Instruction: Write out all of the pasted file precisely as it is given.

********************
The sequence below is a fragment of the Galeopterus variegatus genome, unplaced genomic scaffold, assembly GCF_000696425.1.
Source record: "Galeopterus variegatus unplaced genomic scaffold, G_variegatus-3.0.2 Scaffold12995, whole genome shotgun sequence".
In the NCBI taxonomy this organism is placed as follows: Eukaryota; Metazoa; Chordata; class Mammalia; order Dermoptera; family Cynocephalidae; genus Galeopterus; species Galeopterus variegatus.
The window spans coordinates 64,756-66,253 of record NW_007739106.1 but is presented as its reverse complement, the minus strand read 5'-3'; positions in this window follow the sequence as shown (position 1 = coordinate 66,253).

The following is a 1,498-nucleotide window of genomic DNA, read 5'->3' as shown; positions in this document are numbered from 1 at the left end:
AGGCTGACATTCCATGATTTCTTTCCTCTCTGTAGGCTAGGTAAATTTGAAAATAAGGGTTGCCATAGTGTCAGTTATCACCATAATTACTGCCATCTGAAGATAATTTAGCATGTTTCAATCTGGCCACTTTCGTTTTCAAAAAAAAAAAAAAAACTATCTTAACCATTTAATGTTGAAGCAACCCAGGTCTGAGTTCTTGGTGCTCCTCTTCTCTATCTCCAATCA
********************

The sequence below is a fragment of the Galeopterus variegatus genome, unplaced genomic scaffold, assembly GCF_000696425.1.
Source record: "Galeopterus variegatus unplaced genomic scaffold, G_variegatus-3.0.2 Scaffold12995, whole genome shotgun sequence".
In the NCBI taxonomy this organism is placed as follows: Eukaryota; Metazoa; Chordata; class Mammalia; order Dermoptera; family Cynocephalidae; genus Galeopterus; species Galeopterus variegatus.
The window spans coordinates 64,756-66,253 of record NW_007739106.1 but is presented as its reverse complement, the minus strand read 5'-3'; positions in this window follow the sequence as shown (position 1 = coordinate 66,253).

The following is a 1,498-nucleotide window of genomic DNA, read 5'->3' as shown; positions in this document are numbered from 1 at the left end:
AGGCTGACATTCCATGATTTCTTTCCTCTCTGTAGGCTAGGTAAATTTGAAAATAAGGGTTGCCATAGTGTCAGTTATCACCATAATTACTGCCATCTGAAGATAATTTAGCATGTTTCAATCTGGCCACTTTCGTTTTCAAAAAAAAAAAAAAAACTATCTTAACCATTTAATGTTGAAGCAACCCAGGTCTGAGTTCTTGGTGCTCCTCTTCTCTATCTCCAATCA